Vista Home Premium 64 bit COA question.
A new Dell laptop purchase granted me a Vista COA sticker on the underbelly and a Dell stamped reinstall disc (full install, not an upgrade disc).
I attempted to use it to install Vista on a Sony Vaio (also with a COA for the same OS at the bottom), and although it worked, it never prompted me for a COA during the install.
So I used Magic Jellybean to find the COA after the fact, and when compared to my new Dell laptop, I noticed that they were different. I have yet to experience a recovery disc that had a non matching COA when compared to the computer it came with, so now I am confused...
I have three Vista Home Premium 64 COAs.. the Sony sticker, the Dell, and the one (OEM??) on the Dell installer disc...
So my Dell laptop had two COA's all along? Is my sticker one just an "uncirculated dollar bill" that is not registered?
Can the Sony live in harmony with my Dell installed from the same disc when it comes to "Genuine Advantage" updates, etc.?
If ill advised (or if just better to), may I keep the install on the Sony but change the COA to match the one on the bottom of it?
A little clarification on how these things work with Vista (or any Os for that matter) would be greatly appreciated!!! Thanks! -Z
With OEM cds like that, non matching keys like you found are normal.
Fact is, I have yet to see one that matched.
I am sure that is the way, but I just meant it is my first discovery of this. The thing I don't get then is, what is the point of the COA if in theory, I could install this OS from this disc on any hardware compatible computer? Other than that it is Vista, what is the downside?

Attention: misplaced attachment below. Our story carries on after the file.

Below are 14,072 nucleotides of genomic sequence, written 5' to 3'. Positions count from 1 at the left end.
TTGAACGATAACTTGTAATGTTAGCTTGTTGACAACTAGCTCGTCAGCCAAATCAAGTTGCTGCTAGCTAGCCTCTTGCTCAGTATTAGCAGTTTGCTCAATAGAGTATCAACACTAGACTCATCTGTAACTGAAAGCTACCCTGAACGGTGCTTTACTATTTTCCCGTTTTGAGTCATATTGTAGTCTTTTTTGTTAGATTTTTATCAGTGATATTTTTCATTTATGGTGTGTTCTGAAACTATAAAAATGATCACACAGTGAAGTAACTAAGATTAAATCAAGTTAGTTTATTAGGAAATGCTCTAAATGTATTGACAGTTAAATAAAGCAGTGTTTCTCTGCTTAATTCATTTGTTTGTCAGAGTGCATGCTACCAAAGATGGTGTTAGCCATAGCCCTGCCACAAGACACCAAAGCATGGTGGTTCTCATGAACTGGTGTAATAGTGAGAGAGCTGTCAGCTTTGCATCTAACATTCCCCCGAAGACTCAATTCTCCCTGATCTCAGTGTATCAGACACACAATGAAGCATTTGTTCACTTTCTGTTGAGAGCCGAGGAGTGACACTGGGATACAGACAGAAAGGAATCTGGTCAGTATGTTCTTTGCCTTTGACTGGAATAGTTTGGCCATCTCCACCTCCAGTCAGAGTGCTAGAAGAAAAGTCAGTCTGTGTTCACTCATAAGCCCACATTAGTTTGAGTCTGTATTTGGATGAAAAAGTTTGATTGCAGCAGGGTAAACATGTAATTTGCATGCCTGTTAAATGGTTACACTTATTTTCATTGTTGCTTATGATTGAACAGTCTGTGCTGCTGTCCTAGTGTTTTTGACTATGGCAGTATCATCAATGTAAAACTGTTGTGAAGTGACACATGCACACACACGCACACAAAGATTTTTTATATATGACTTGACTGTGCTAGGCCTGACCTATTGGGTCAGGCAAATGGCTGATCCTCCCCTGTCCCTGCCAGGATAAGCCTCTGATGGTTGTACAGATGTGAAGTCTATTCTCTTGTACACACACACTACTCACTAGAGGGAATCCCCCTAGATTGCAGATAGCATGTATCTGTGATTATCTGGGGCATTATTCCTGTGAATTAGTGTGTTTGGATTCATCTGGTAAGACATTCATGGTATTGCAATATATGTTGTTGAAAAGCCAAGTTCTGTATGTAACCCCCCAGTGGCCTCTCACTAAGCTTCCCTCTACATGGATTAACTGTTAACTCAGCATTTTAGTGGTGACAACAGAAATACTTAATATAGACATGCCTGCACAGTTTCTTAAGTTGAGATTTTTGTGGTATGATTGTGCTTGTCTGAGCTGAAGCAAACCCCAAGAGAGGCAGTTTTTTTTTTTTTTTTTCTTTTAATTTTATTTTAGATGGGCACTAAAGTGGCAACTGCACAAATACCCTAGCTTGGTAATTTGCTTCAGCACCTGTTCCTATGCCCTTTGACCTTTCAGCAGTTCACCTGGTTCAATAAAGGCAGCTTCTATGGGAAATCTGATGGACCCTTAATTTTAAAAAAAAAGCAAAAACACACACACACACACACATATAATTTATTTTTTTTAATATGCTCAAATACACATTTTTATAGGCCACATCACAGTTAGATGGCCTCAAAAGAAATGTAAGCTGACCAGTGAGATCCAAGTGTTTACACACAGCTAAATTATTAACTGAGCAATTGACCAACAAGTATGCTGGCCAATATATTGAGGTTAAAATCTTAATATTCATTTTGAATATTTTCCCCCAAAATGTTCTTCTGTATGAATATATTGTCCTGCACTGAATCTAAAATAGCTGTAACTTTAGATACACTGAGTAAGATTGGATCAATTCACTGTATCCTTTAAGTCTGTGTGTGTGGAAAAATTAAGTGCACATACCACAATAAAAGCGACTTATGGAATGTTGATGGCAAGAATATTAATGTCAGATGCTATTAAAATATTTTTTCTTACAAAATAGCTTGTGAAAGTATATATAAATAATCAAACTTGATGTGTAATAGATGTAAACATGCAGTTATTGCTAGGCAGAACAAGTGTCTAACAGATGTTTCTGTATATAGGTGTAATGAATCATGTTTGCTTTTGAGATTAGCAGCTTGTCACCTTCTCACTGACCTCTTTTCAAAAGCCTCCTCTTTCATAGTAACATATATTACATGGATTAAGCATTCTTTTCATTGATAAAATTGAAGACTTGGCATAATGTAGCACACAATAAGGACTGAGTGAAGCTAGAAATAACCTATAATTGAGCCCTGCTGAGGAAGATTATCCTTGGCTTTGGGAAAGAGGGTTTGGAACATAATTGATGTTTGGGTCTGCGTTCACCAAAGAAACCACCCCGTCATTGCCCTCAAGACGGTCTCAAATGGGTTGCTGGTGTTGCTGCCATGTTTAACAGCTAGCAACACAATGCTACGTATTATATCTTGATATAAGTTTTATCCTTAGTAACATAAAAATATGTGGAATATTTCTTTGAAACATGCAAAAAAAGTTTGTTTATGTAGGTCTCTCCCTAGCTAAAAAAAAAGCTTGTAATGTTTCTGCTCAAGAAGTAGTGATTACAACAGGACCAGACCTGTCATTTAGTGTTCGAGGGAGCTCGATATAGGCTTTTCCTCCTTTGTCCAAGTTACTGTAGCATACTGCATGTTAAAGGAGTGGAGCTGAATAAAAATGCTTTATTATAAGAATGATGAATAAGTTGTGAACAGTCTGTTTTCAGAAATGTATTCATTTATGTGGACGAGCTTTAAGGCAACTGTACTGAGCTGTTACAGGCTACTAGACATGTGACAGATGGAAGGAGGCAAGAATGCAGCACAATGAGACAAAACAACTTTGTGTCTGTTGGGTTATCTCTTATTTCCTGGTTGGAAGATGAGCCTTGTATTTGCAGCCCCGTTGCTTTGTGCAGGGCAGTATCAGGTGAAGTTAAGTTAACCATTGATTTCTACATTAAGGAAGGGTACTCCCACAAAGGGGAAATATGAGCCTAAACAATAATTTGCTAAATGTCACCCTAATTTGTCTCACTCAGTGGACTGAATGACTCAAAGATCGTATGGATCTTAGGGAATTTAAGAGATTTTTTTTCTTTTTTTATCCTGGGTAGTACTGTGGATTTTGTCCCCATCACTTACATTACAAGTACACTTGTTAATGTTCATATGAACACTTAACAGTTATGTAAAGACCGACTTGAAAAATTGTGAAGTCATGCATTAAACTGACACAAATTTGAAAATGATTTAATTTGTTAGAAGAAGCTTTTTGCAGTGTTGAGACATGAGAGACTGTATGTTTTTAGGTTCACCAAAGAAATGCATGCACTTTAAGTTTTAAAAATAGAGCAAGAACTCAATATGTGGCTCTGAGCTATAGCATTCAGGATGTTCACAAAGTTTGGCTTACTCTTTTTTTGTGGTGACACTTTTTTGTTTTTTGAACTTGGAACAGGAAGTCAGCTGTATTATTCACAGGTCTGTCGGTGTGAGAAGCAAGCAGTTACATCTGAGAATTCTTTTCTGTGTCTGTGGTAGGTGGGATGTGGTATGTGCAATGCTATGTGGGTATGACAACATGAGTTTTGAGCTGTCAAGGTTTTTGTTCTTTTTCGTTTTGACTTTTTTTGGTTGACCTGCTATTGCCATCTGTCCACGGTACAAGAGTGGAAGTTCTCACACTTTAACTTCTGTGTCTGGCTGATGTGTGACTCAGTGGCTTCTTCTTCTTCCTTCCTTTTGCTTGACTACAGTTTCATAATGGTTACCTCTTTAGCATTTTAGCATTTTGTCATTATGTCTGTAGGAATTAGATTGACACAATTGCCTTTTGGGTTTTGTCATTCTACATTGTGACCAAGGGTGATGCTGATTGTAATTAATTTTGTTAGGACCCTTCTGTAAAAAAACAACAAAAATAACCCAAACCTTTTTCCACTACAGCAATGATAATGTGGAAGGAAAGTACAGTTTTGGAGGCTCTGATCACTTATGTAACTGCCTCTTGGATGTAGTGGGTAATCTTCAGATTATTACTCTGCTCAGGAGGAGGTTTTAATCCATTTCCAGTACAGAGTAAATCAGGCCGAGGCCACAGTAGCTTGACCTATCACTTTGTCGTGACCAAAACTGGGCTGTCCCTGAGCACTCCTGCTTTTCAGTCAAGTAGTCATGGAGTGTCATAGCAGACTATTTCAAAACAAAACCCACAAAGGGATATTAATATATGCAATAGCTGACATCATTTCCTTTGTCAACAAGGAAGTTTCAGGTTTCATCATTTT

Your Dell didn't come with a 2 for 1 Operating System. It came with a use one or the other.
Using the Dell OS on the Sony is illegal. This is especially true if the Dell i sstill up in running. See the note above.
Though I have little sympathy for Microsoft (especially when I OWN two legal COAs and just can't figure out how to use them properly), I never planned to use the Sony laptop with that install and will reformat it or change the COA after I figure out the best plan to make everyone happy and avoid conflict...
I figured Dell isn't giving a 2 for 1 deal, but really, how are we expected then to make a CHOICE on which COA to use, if the Dell disc doesn't prompt one to input the one from the under-belly sticker during the install?
As part two of that question, is there a method to avoid reinstalling Windows again on the Sony and just change the COA to the one on the bottom of it so everyone's happy?
This link tells how to change the license key on Vista
Frankly, I am surprised the Dell OS CD would even install on the Sony.
It usually checks the BIOS to see if the OS CD & the BIOS ID match. Unless
with Vista, they can't modify the OS cd easily like they could with XP
Thanks for the link and I will research this more. I am baffled by the bios check as well and expected the same.
This may be a moot point for the current matter at hand seeing that I wiped the Sony and put XP on it... but I AM curious of three things just from a trivial knowledge and understanding point of view:
1. Is the OEM COA that is built into the installer disc a one of a kind, or is possible the same one is used in other/all of their discs that come with new PCs?
2. Either way (though especially if it is a one of a kind), if I DID the Vista change method from that link, would it affect the legitimacy of the install on my Dell laptop?
3. Assuming it did, could I then apply the same method to the Dell to update itís COA to the sticker on the bottom?
OEMS, like Dell, HP, Sony, use what is known as a Preactivated Volume License Key
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